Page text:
It's a procedure-oriented language with object-oriented retrofits,
No it isn't. It's a procedure-oriented language with object-oriented retrofits
Monica Shiralkar wrote:What they write is that it is an object-oriented language and that it is quick to start with
I re- wrote:
Tim Holloway wrote:Java and other strongly-typed languages...
Liutauras Vilda wrote:Strongly typed languages doesn't let you concatenate integer with an array
Junilu Lacar wrote:This is not entirely true. It depends on what language you're talking about. There are languages, like Kotlin, where the "+" operator can be judiciously overloaded so you have List + Int semantics that are perfectly legal and sensible, like this
Liutauras Vilda wrote:Not sure I'm still clear. But thanks for clarifying this further - lots of literature using static/dynamic; strongly/weakly interchangeably, which really are different things.
Tim Holloway wrote:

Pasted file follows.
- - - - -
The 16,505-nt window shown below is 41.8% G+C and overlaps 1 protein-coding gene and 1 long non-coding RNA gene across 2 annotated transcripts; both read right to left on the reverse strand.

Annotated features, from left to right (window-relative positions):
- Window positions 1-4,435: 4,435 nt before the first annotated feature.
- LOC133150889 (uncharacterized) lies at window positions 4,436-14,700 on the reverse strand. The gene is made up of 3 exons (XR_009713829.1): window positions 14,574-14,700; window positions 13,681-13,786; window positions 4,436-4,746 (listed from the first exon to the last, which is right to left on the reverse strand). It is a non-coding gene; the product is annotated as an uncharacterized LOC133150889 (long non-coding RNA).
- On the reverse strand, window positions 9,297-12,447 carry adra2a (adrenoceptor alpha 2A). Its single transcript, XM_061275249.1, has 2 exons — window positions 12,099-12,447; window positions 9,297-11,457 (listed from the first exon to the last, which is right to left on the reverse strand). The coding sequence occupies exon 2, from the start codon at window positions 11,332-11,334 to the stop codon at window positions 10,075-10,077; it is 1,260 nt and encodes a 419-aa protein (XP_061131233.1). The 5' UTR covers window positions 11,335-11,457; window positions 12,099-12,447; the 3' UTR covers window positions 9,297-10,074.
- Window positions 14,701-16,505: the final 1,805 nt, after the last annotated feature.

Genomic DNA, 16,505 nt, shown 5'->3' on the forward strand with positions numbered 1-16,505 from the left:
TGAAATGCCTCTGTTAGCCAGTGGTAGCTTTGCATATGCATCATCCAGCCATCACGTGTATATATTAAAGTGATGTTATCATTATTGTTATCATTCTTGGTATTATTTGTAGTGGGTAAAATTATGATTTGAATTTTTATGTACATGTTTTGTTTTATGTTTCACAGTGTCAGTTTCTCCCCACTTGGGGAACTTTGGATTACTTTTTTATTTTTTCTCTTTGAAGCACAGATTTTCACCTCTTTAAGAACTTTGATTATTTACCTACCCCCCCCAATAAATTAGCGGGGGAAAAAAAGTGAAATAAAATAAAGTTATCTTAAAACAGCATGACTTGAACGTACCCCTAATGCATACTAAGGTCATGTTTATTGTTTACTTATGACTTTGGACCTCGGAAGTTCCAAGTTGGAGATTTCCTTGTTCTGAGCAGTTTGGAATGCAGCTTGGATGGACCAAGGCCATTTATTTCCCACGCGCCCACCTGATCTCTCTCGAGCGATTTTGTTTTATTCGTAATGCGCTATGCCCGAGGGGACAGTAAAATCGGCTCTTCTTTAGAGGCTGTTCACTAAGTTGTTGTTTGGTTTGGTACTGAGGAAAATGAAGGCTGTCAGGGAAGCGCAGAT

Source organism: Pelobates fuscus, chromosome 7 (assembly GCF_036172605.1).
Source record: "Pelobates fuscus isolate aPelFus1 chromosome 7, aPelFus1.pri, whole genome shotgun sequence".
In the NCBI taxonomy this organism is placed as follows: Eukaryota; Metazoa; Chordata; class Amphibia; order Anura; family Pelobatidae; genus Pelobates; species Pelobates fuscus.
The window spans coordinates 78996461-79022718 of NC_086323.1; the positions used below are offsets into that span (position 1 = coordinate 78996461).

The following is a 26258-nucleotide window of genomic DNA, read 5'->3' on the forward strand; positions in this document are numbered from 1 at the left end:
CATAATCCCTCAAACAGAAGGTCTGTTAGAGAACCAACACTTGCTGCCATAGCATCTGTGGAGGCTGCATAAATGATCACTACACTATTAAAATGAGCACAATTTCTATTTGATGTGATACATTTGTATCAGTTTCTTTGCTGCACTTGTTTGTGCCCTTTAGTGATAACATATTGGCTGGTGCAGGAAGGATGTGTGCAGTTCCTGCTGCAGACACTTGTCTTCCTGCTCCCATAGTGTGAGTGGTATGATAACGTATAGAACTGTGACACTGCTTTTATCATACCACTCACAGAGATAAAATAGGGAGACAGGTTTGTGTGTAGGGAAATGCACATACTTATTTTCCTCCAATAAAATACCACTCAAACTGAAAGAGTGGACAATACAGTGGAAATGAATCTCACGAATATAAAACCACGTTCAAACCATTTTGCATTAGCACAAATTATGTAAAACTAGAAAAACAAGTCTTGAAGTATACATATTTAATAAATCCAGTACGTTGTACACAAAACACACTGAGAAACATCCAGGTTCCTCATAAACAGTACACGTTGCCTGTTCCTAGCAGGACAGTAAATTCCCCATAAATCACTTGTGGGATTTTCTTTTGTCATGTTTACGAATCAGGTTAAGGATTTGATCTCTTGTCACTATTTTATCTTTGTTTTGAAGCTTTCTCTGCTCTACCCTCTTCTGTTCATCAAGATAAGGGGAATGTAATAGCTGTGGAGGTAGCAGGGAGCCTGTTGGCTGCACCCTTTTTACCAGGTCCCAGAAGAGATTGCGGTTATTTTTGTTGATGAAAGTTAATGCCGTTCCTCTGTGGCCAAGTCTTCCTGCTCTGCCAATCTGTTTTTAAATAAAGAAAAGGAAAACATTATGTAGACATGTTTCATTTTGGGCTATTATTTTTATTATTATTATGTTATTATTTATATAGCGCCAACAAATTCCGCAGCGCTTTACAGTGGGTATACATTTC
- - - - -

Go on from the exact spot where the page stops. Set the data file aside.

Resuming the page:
I like Java, because I'd rather embarass myself privately (during the design phase) than publicly (when it's in world-wide production), but not everyone thinks like that.
Tim Holloway wrote: with a language like Java, I can do stupid things and only myself and the compiler will know, With a language like Python, I could, as I've said, literally sneeze in the middle of saving a program module, hitting the keyboard and injecting random characters, and if it's not caught by upstream testing or review,
Monica Shiralkar wrote:But wouldn't even in case of Python,for those characters the IDE will show it as "Unresolved reference" and thus prevent us from proceeding?